2.) Reality Xerox - Now on to the first proper illusion. Hani stated that this song was meant to resemble a bad trip, which it does very well, but... perhaps you should understand where I'm coming from with this. I'm deathly afraid of hallucinations. Anything even vaguely trippy, psychedelic, or surreal makes my heart drop into my stomach. I get afraid to swallow for fear that I'll swallow something psychoactive. So perhaps it's understandable that I was mortified when Hani said that there would be a "bad trip song" on the album. But he pulls it off perfectly. It's actually an album highlight, with distorted, wordless vocals, lots of banging percussion and an overall dismal feeling. It was the first indicator for me of how different this album would be from The Movement.

3.) Vicodin - Anyone who's a fan of the medical drama series House (which is a group I can proudly say I'm not among) will be familiar with the term. The show's protagonist is addicted to the painkilling substance. The song meant to represent the hopelessness of someone numbed by it is another album highlight. All the despair of "Reality Xerox" is here, but it's anesthetized, muffled. A delicate, harplike synth plays over it all, weaving a tapestry of sadness and making for the saddest song on the album.

4.) Go Figure - This is my favorite track on the album, mostly because it's like a better version of "Pins And Machines" from The Movement. (and, despite being the second-longest song on the album, at a much more reasonable length). There's a sense of sadness on this song too, but it's mostly to contrast the excitement of the retro-rave atmosphere. Much like "Pins and Machines", it sounds like what Crystal Castles might have been up to when raves were at their peak popularity. It works great. Slow enough to be as atmospheric as the rest of the album, but still so energetic that at a faster tempo this could easily be spun at any dance party to a good crowd reaction...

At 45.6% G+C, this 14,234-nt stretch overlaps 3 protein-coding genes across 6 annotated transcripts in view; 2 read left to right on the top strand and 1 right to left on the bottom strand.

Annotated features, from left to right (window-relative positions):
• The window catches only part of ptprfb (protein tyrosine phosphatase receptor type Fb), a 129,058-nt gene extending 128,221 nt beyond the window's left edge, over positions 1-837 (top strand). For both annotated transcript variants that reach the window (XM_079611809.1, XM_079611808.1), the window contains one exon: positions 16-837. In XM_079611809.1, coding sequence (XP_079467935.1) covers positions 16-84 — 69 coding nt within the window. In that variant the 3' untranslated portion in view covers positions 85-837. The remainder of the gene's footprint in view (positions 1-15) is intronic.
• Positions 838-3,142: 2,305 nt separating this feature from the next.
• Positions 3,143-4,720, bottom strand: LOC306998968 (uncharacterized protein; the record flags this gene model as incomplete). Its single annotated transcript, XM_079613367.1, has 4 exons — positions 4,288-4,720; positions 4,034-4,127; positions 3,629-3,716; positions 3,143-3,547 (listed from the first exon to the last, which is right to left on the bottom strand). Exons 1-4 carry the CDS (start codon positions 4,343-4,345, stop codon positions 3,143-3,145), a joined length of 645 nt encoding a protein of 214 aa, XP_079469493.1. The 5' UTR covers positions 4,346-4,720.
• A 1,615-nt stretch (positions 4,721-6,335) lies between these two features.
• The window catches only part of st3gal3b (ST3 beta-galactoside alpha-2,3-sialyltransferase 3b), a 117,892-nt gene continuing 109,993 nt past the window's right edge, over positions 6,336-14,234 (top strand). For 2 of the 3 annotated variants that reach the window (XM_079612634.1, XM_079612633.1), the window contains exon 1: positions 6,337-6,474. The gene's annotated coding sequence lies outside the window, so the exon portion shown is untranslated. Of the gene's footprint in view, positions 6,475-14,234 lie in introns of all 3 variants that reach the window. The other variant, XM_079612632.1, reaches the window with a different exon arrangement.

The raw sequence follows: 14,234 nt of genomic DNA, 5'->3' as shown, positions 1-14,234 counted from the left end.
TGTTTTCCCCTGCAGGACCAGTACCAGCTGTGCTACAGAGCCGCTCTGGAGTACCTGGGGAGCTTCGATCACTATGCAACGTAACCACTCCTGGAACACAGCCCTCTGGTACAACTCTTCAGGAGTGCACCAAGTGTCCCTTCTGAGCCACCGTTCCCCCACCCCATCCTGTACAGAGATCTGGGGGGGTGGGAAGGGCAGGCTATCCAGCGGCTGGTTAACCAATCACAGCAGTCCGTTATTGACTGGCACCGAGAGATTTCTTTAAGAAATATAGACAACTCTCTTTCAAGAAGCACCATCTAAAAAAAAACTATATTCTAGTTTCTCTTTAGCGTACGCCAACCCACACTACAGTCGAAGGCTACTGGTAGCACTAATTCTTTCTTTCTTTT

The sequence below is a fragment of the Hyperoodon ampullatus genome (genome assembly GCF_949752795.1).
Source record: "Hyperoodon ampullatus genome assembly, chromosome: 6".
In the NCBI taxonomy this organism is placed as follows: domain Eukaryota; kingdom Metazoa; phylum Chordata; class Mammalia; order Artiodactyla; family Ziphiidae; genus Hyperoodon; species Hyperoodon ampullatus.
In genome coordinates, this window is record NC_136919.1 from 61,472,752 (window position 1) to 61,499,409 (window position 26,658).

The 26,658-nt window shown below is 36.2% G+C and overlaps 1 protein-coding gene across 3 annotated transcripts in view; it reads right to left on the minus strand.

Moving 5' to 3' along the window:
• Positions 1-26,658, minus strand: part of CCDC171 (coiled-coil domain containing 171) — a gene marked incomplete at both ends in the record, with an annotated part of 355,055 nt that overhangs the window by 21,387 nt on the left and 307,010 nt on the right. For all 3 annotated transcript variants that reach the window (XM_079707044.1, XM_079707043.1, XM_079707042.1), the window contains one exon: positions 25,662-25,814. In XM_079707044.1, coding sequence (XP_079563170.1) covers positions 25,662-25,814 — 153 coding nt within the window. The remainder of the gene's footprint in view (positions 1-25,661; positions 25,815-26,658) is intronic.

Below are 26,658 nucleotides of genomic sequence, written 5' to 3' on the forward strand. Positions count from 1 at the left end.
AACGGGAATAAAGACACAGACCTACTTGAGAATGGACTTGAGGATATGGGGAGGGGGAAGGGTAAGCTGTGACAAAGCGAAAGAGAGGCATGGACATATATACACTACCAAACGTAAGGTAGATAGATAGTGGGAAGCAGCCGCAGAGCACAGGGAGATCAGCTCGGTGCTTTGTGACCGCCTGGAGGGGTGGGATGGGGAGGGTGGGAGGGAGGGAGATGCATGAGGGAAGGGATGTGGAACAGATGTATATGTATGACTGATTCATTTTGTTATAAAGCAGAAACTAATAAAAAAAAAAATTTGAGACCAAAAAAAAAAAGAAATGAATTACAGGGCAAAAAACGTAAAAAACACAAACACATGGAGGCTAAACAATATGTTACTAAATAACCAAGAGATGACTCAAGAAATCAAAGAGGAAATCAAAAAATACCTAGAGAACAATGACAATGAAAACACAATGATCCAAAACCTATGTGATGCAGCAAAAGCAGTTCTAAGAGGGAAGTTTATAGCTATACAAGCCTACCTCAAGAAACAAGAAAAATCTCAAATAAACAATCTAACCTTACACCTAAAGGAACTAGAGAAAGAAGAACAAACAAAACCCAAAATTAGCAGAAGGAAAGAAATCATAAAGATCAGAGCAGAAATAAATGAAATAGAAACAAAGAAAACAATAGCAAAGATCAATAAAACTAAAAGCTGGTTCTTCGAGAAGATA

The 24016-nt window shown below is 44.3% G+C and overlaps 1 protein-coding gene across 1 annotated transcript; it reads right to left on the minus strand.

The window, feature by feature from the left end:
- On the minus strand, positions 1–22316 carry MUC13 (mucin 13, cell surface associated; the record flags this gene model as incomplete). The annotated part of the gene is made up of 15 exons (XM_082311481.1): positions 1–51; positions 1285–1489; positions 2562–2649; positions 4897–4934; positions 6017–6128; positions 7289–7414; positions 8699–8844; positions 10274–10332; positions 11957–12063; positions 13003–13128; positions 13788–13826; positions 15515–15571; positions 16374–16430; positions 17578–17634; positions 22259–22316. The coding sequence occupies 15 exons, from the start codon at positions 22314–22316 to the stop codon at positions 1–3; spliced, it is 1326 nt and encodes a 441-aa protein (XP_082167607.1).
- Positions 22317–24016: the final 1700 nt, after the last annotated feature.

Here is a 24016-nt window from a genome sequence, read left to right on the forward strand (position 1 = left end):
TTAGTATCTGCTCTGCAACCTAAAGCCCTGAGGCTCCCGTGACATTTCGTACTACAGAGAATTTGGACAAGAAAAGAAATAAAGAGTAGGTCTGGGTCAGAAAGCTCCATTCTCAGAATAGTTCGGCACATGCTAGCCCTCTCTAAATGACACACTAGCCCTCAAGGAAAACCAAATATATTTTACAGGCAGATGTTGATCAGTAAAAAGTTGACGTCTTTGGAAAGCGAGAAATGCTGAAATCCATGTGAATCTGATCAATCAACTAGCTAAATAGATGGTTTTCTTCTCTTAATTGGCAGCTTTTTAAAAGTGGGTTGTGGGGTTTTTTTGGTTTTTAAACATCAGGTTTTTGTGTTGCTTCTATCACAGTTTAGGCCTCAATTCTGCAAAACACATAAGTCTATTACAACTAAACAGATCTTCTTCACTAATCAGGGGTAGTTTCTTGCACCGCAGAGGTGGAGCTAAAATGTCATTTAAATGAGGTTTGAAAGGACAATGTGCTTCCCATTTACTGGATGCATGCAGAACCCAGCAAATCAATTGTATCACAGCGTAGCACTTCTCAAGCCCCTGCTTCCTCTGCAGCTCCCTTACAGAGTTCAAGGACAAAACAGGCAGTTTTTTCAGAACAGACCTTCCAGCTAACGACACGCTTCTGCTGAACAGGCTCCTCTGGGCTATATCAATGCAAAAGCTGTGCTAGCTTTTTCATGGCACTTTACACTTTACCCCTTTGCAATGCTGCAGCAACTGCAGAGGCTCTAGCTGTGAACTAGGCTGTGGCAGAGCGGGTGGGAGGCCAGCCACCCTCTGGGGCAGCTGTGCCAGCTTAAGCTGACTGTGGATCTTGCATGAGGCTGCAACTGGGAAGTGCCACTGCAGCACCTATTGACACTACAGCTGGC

5.) Frantic Emergency - ...That is, if you didn't go for this song instead. Within seconds you're blown halfway across the room by this one. It's certainly frantic. Wow. I can just picture the strobe lights running on overdrive to catch up to it. I dare you to dance to it. They'll be carrying you off in a stretcher. At least, until it suddenly changes with a minute left in the song, at which point it reveals something surprising: slowed down slightly, it's another miserable, downtempo rumination. Perhaps that part was meant to represent survivor's guilt?